UK begins talks on joining Trans-Pacific Trade Pact

LONDON, Sept.28 (Reuters) – Britain will begin talks with the 11-member Comprehensive and Progressive Trans-Pacific Partnership (CPTPP) on Tuesday to join the pact it sees as an important part of its future trade plans post-Brexit.

The CPTPP trade pact removes 95% of tariffs between its members: Japan, Canada, Australia, Vietnam, New Zealand, Singapore, Mexico, Peru, Brunei, Chile and Malaysia.

Britain hopes to carve out a niche in world trade as an exporter of high-end consumer goods and professional services. Joining the pact would complement trade deals London is seeking, or has already concluded, with larger members.

Other members of the pact have already met to discuss the British candidacy, but Tuesday’s virtual meeting will see British participation in the CPTPP British Membership Working Group, chaired by Japan, for the first time.

“This is an important step on our way to join the CPTPP, which will allow us to forge stronger bonds with both old friends and some of the fastest growing economies in the world,” the secretary said. to International Trade Anne-Marie Trevelyan in a press release.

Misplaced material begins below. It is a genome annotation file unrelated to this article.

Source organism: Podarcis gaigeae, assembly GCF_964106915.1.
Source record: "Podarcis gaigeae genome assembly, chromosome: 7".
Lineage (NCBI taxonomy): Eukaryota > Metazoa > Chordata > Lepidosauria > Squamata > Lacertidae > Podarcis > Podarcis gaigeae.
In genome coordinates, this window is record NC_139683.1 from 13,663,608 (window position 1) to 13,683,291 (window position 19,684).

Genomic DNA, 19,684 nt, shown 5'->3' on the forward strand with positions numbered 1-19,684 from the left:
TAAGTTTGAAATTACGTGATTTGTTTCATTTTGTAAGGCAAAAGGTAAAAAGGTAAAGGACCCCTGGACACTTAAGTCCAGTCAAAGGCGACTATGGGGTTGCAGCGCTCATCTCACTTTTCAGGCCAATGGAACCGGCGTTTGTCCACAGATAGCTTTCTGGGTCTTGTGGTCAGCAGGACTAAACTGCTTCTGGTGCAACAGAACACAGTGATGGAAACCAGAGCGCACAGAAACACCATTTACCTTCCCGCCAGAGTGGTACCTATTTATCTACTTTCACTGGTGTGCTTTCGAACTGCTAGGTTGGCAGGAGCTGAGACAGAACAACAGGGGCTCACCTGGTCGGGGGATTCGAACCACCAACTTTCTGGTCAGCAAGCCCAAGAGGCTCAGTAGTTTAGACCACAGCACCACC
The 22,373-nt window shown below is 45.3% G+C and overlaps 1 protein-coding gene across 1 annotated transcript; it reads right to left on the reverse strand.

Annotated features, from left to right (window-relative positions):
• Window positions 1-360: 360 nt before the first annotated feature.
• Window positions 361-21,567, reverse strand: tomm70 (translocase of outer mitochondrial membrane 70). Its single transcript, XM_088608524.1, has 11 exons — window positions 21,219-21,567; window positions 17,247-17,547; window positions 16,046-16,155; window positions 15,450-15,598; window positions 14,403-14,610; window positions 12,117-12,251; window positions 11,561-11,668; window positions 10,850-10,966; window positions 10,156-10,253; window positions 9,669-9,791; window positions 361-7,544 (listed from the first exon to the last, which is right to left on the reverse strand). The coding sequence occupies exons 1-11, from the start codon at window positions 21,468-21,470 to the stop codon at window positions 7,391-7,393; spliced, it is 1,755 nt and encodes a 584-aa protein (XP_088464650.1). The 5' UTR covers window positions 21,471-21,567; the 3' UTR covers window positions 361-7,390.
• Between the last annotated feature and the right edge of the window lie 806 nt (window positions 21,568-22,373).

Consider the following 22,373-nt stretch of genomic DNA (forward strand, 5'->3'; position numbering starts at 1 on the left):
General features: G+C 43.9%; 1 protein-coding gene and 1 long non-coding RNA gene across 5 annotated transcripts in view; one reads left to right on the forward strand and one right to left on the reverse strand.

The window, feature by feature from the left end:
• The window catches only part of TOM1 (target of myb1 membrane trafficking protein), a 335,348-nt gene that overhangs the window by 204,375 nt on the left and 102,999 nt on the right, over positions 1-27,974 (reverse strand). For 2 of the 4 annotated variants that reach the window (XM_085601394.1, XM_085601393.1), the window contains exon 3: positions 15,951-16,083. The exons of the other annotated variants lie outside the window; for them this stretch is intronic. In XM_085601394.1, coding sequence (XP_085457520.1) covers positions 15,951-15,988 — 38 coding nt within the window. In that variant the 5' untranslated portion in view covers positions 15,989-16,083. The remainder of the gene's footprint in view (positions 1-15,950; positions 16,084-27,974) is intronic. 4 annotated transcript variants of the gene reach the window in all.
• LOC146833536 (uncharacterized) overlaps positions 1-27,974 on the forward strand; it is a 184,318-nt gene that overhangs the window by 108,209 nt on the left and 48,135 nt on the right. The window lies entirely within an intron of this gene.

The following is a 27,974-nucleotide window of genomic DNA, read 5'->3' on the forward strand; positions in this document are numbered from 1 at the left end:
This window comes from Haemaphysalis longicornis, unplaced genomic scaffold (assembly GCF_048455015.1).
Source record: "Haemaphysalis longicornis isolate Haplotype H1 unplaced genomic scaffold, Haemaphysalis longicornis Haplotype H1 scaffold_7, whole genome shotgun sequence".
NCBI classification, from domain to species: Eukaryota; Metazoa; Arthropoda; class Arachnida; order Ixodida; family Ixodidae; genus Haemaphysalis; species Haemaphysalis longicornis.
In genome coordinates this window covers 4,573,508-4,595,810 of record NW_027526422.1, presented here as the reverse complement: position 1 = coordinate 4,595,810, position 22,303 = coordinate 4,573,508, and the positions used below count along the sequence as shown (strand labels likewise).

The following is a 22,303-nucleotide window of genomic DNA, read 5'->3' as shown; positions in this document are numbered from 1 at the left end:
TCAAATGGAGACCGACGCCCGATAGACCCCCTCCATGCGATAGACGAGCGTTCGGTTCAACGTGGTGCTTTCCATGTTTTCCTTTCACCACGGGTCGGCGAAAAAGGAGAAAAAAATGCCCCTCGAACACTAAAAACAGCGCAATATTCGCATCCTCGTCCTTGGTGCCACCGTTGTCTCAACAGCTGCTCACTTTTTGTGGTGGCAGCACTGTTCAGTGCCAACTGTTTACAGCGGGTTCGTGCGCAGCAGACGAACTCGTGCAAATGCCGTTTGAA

Joining the CPTPP in its current format could add around £ 1.8bn ($ 2.5bn) to the UK economy in the long run – or less than 0.1% of gross domestic product before the pandemic, according to the pandemic. UK government modeling.

Although it represents only a minimal gain for exports and economic growth, it blocks market access, including for the legal, financial and professional services sectors, and is seen by ministers as an important means to gain influence in a region where China is increasingly the main force. (Reporting by Michael Holden; Editing by Aurora Ellis)

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